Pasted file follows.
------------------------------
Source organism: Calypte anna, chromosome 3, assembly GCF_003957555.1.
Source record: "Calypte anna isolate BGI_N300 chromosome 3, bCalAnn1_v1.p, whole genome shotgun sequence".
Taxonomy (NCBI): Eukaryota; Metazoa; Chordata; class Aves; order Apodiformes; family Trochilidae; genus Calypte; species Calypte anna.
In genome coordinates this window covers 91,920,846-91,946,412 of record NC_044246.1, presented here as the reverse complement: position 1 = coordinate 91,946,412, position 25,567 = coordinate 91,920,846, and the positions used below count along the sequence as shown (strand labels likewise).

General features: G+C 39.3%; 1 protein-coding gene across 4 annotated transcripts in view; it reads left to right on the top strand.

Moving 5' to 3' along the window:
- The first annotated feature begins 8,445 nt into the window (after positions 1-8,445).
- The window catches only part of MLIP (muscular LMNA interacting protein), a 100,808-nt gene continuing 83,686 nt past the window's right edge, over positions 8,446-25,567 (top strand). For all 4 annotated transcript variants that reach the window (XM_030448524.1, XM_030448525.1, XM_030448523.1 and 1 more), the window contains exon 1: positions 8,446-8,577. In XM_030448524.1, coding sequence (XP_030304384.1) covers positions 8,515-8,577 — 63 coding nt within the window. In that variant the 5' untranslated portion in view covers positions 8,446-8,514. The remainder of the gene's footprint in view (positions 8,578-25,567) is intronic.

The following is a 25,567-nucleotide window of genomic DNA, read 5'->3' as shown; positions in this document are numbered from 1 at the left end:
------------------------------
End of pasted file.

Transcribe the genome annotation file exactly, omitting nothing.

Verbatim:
Source organism: Calypte anna, chromosome 3, assembly GCF_003957555.1.
Source record: "Calypte anna isolate BGI_N300 chromosome 3, bCalAnn1_v1.p, whole genome shotgun sequence".
Taxonomy (NCBI): Eukaryota; Metazoa; Chordata; class Aves; order Apodiformes; family Trochilidae; genus Calypte; species Calypte anna.
In genome coordinates this window covers 91,920,846-91,946,412 of record NC_044246.1, presented here as the reverse complement: position 1 = coordinate 91,946,412, position 25,567 = coordinate 91,920,846, and the positions used below count along the sequence as shown (strand labels likewise).

General features: G+C 39.3%; 1 protein-coding gene across 4 annotated transcripts in view; it reads left to right on the top strand.

Moving 5' to 3' along the window:
- The first annotated feature begins 8,445 nt into the window (after positions 1-8,445).
- The window catches only part of MLIP (muscular LMNA interacting protein), a 100,808-nt gene continuing 83,686 nt past the window's right edge, over positions 8,446-25,567 (top strand). For all 4 annotated transcript variants that reach the window (XM_030448524.1, XM_030448525.1, XM_030448523.1 and 1 more), the window contains exon 1: positions 8,446-8,577. In XM_030448524.1, coding sequence (XP_030304384.1) covers positions 8,515-8,577 — 63 coding nt within the window. In that variant the 5' untranslated portion in view covers positions 8,446-8,514. The remainder of the gene's footprint in view (positions 8,578-25,567) is intronic.

The following is a 25,567-nucleotide window of genomic DNA, read 5'->3' as shown; positions in this document are numbered from 1 at the left end: